Bookworms like reading books dealing with books. The Pretender is just one of the kind and thus recommended to this species.
When Mark Trace is 14 years old, his teacher of English gives the class the assignment to write the beginning of a chapter of David Copperfield. "...pretend you *are* Dickens." Mark is proud of what he's come up with but to his great surprise his teacher threatens him with detention if he doesn't 'fess up were he copied his text from. To save himself he mutters something about The American Notes, a title he makes up like he's made up his piece of Dickens.
After finishing school he decides to spend a gap year in Paris because he's still very young for uni as he was put forward a year. Oh, to be able to write like Hemingway! He reads Hemingway's stories written in Paris until he's soaked up his style and then composes something himself. He does this merely to hone his writing skills, but by chance the young woman he gives private language lessons to finds one of these stories. By chance she's the wife of an American dealer in manuscripts and fate takes its course. Literary experts and linguists claim they're 90% sure that the story is genuine, who is Mark to correct them? He only gets mad because the Americans cheat him out of the reward, he had told them that he had found the story on a flea market.
As a student of Eng Lit in London he finds a job as an amanuensis and general dogsbody for Tony, the editor of a small but brilliant literary magazine and a room in the building in Soho where the office is. It doesn't take long for him to realise that the magazine is in financial trouble and that it'll die an inglorious death in the near future. One of his tasks is to sort out the chaotic store room, what if he 'found' a forgotten manuscript of one of the former famous writers of the magazine there? The typewriter Graham Greene wrote one of his stories on is still in the office . . .
The Pretender is a literary thriller, a gentle one, however, no corpses plaster the protagonist's path. The reader is led into the world of authors, public readings, literary agents, dealers in manuscripts who're only interested in making money, not in literature proper. It's a world where young and naïve idealists can quickly lose their illusions. Then there's also the general public which obviously wants to be deceived, for a thrill they can forget their better judgement. Hitler's forged diaries come to mind which the German newsmagazine STERN published some years ago.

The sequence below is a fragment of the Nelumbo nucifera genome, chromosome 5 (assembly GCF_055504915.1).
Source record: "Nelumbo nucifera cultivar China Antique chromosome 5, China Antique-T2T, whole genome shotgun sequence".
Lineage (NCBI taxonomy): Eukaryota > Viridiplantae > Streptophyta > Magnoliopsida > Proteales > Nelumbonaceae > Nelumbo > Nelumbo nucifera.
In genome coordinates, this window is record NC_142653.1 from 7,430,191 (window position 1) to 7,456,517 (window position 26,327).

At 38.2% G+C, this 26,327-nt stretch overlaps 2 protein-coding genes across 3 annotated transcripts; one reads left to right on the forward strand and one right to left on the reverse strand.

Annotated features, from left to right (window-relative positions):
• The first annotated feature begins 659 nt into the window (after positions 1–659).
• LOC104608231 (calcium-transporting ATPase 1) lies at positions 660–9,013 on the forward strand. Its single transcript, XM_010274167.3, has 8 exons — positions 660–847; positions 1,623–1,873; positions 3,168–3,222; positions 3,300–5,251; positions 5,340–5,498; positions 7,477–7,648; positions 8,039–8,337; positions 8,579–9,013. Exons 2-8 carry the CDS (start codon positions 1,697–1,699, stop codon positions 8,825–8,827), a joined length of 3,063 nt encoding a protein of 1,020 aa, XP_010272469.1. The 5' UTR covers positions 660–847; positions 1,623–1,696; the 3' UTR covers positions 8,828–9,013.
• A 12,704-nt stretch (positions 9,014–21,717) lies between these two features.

Literature as such is an issue, too. In order to forge a piece of literature, the forger must have understood the writer's style down to their idiosyncratic punctuation. The discussions Mark has with Tony on how certain writers use words and construct sentences are enlightening. Provided Mark can get all the technicalities right, can he get away with his forgeries? Can he fool Tony, the sharpest intellect in the field of literature? And what about the heirs of the authors, don't they become suspicious? The ending is a twist I didn't foresee, it's fair and cruel at the same time.
I was a bit surprised at first about the simple style in which Mark tells his story. Shouldn't someone who's so good stylistically be able to talk in a more elaborate voice? I informed myself about the author and learnt that he's famous for writing literature for young adults. First I concluded that he wasn't used to an adult audience and had written The Pretender in his usual, not too high-brow style but then I changed my mind.
After all, Mark is only 19 years old when he starts working for Tony. He's self-conscious, a loner if there ever was one. The style reflects that he's just a normal, naïve youngster and that his extraordinary gift for literary forgery doesn't affect his other spheres of life. When he writes as a famous writer, he's transmogrified, when he doesn't, he's just his ordinary self. The Pretender is also a coming-of-age story, we watch Mark in his desperate attempts to find a girlfriend and lose his virginity. He loves living in Soho, the centre of things, but he could as well live in Nether-Piddleton-on-the Marshes as he's too shy, and also too poor, to make use of all the possibilities surrounding him.
David Belbin writes on his homepage about The Pretender, "I'm sure that it's the best thing I've ever written." I can't compare, I don't know his other books. But I like his attitude, self-confidence is a good thing. He continues, "I'm pushing this book as much as I can and will heartily appreciate any support I get - book groups, Amazon reviews, blog entries, Richard and Judy, whatever..." - Mr Belbin, why not include this site?